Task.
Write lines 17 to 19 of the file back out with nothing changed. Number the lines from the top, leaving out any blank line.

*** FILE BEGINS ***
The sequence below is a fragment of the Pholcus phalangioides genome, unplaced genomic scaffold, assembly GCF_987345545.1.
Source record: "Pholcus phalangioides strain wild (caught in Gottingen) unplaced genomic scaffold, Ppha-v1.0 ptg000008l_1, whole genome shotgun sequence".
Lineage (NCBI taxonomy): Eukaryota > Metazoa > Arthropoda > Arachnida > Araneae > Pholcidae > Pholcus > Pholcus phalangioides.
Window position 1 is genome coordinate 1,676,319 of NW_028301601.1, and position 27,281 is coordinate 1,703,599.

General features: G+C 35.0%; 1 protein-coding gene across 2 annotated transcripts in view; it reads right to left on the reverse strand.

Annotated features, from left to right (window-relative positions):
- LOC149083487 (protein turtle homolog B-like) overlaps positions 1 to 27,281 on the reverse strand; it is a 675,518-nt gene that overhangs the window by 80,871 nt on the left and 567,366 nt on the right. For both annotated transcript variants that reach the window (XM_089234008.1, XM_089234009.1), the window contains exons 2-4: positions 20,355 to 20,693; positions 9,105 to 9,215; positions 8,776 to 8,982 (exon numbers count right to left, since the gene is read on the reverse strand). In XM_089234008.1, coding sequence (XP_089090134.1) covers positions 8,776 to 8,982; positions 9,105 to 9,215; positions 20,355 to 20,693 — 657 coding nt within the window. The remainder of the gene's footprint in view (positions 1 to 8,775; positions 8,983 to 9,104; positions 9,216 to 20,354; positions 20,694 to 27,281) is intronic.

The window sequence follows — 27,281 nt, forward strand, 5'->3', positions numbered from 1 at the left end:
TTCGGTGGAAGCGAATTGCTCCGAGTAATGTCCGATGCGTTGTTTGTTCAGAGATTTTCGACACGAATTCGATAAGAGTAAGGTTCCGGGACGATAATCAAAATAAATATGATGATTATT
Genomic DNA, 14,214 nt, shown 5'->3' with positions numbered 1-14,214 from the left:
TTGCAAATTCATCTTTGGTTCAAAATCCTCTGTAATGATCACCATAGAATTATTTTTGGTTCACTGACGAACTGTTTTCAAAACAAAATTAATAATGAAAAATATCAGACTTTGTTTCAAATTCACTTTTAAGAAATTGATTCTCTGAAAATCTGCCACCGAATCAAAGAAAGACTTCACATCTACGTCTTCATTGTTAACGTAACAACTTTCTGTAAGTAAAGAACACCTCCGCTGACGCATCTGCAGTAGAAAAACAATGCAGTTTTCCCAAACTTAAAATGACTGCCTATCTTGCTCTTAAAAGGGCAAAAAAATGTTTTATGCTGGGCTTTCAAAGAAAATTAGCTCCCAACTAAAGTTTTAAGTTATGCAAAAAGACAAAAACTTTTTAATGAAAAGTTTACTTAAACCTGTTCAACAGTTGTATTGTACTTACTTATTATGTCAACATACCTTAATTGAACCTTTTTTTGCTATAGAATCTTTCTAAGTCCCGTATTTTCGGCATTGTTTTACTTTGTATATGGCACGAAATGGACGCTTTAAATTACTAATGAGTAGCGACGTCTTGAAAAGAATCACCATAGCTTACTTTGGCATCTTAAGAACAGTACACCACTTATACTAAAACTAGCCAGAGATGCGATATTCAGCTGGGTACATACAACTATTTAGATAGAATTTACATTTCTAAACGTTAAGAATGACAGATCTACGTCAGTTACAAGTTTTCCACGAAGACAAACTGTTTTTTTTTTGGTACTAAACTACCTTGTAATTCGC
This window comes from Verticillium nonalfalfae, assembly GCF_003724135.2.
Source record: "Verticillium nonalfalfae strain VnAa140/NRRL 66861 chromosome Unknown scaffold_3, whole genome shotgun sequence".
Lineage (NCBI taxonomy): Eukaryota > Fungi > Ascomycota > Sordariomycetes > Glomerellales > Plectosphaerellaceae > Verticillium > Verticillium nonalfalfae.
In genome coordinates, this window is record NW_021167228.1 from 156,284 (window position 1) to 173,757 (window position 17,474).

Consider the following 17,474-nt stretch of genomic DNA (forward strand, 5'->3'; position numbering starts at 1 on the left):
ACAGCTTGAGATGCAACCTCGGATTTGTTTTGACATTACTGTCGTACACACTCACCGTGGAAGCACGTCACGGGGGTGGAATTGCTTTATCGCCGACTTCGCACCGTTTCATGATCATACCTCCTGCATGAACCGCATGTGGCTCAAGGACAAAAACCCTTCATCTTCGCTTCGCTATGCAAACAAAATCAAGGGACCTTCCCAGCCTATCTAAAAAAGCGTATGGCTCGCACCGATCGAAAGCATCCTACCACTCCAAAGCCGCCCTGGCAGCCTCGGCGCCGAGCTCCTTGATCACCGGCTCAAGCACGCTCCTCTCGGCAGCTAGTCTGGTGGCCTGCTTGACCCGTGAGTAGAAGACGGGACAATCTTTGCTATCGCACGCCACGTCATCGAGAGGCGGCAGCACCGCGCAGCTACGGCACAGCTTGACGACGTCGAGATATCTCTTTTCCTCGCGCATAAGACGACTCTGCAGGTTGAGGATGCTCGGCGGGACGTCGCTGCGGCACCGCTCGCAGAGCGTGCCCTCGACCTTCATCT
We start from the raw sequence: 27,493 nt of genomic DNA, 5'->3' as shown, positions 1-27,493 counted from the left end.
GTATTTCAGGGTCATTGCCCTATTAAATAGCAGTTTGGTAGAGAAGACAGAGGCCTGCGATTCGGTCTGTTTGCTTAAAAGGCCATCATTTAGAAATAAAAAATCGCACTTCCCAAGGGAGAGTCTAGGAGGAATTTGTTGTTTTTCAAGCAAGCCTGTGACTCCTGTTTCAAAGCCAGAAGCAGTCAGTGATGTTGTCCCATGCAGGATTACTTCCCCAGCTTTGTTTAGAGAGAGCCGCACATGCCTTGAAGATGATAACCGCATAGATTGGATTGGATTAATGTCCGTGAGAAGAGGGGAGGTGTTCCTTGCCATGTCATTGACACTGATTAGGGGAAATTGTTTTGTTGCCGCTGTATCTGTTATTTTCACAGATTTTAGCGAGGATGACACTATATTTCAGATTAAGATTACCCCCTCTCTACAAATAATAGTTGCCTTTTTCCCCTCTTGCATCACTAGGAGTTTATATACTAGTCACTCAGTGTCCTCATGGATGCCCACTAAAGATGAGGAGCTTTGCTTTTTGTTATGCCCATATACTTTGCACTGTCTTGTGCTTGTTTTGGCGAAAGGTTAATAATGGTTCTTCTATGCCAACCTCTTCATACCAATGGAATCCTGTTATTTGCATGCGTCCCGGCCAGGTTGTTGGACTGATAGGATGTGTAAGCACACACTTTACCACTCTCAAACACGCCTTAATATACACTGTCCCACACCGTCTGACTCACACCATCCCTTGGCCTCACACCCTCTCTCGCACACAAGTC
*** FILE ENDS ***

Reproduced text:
ACAGCTTGAGATGCAACCTCGGATTTGTTTTGACATTACTGTCGTACACACTCACCGTGGAAGCACGTCACGGGGGTGGAATTGCTTTATCGCCGACTTCGCACCGTTTCATGATCATACCTCCTGCATGAACCGCATGTGGCTCAAGGACAAAAACCCTTCATCTTCGCTTCGCTATGCAAACAAAATCAAGGGACCTTCCCAGCCTATCTAAAAAAGCGTATGGCTCGCACCGATCGAAAGCATCCTACCACTCCAAAGCCGCCCTGGCAGCCTCGGCGCCGAGCTCCTTGATCACCGGCTCAAGCACGCTCCTCTCGGCAGCTAGTCTGGTGGCCTGCTTGACCCGTGAGTAGAAGACGGGACAATCTTTGCTATCGCACGCCACGTCATCGAGAGGCGGCAGCACCGCGCAGCTACGGCACAGCTTGACGACGTCGAGATATCTCTTTTCCTCGCGCATAAGACGACTCTGCAGGTTGAGGATGCTCGGCGGGACGTCGCTGCGGCACCGCTCGCAGAGCGTGCCCTCGACCTTCATCT
We start from the raw sequence: 27,493 nt of genomic DNA, 5'->3' as shown, positions 1-27,493 counted from the left end.
GTATTTCAGGGTCATTGCCCTATTAAATAGCAGTTTGGTAGAGAAGACAGAGGCCTGCGATTCGGTCTGTTTGCTTAAAAGGCCATCATTTAGAAATAAAAAATCGCACTTCCCAAGGGAGAGTCTAGGAGGAATTTGTTGTTTTTCAAGCAAGCCTGTGACTCCTGTTTCAAAGCCAGAAGCAGTCAGTGATGTTGTCCCATGCAGGATTACTTCCCCAGCTTTGTTTAGAGAGAGCCGCACATGCCTTGAAGATGATAACCGCATAGATTGGATTGGATTAATGTCCGTGAGAAGAGGGGAGGTGTTCCTTGCCATGTCATTGACACTGATTAGGGGAAATTGTTTTGTTGCCGCTGTATCTGTTATTTTCACAGATTTTAGCGAGGATGACACTATATTTCAGATTAAGATTACCCCCTCTCTACAAATAATAGTTGCCTTTTTCCCCTCTTGCATCACTAGGAGTTTATATACTAGTCACTCAGTGTCCTCATGGATGCCCACTAAAGATGAGGAGCTTTGCTTTTTGTTATGCCCATATACTTTGCACTGTCTTGTGCTTGTTTTGGCGAAAGGTTAATAATGGTTCTTCTATGCCAACCTCTTCATACCAATGGAATCCTGTTATTTGCATGCGTCCCGGCCAGGTTGTTGGACTGATAGGATGTGTAAGCACACACTTTACCACTCTCAAACACGCCTTAATATACACTGTCCCACACCGTCTGACTCACACCATCCCTTGGCCTCACACCCTCTCTCGCACACAAGTC